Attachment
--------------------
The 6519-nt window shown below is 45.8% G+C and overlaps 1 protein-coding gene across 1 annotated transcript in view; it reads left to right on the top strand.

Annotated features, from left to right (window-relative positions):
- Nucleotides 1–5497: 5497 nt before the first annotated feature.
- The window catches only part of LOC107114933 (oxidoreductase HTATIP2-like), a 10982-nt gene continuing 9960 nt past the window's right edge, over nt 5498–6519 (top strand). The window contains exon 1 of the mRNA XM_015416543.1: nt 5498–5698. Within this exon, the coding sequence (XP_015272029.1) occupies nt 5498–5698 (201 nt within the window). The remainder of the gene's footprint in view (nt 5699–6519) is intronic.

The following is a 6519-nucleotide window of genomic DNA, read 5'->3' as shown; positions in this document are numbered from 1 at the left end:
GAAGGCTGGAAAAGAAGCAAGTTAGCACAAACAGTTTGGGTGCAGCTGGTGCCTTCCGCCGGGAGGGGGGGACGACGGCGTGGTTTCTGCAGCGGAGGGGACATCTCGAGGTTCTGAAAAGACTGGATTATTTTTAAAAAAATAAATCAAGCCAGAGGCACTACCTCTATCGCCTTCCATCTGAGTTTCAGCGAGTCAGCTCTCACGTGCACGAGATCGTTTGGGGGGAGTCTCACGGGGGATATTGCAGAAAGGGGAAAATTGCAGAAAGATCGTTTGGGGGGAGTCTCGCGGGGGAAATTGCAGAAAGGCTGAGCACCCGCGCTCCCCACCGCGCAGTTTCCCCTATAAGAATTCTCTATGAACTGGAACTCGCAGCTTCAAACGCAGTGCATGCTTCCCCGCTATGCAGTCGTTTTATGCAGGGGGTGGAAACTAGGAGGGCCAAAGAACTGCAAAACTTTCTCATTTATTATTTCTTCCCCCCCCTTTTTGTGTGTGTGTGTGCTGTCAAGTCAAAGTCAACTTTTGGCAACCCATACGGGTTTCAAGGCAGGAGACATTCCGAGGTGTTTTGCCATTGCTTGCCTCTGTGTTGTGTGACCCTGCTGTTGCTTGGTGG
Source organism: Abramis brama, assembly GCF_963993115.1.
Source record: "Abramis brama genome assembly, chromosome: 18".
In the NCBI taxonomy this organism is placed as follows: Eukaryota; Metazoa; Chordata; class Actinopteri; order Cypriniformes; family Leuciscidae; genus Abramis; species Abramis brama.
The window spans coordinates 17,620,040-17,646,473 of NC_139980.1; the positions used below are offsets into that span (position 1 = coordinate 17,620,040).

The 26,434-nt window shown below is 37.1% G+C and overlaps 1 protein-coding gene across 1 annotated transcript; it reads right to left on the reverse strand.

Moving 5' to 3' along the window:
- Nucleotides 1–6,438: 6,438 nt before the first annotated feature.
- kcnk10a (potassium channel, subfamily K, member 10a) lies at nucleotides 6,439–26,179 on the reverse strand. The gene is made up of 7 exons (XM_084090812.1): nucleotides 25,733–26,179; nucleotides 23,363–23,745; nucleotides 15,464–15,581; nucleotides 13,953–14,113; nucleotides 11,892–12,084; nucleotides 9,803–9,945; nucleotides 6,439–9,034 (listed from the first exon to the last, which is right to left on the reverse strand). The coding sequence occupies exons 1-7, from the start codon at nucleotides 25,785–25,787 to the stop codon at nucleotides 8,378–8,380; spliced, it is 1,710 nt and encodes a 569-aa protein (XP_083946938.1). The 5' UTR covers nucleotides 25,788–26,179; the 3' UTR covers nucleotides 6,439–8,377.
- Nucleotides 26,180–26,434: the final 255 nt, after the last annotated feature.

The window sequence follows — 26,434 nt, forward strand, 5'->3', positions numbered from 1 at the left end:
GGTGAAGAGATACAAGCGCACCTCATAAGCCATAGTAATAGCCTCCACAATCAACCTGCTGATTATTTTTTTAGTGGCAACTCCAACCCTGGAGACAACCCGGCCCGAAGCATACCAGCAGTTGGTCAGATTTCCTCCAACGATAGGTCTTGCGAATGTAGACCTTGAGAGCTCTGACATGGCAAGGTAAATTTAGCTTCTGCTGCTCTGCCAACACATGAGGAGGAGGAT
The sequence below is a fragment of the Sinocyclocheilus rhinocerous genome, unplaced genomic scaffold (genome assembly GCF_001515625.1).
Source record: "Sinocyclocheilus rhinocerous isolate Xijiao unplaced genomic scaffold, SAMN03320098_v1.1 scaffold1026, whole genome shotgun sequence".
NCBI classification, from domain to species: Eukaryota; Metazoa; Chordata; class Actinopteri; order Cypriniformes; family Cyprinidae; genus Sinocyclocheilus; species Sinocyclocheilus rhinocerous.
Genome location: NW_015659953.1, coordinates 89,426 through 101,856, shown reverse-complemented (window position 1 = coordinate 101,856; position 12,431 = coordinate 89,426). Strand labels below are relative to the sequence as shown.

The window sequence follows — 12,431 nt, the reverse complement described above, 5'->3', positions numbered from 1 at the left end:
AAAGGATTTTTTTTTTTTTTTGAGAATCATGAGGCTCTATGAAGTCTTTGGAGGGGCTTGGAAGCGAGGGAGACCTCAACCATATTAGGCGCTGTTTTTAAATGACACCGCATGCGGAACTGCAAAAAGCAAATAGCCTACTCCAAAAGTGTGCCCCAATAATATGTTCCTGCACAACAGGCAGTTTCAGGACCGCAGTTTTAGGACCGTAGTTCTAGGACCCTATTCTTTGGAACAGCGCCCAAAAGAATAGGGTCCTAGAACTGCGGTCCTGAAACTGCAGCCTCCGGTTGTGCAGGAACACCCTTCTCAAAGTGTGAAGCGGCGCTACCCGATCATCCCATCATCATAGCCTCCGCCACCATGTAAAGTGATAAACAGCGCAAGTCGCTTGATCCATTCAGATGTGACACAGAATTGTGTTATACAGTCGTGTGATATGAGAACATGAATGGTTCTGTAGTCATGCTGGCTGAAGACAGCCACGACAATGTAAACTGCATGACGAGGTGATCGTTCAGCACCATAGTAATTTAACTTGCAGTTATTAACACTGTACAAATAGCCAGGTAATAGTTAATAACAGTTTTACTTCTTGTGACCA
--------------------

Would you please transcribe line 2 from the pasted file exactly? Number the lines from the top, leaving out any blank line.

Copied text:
Annotated features, from left to right (window-relative positions):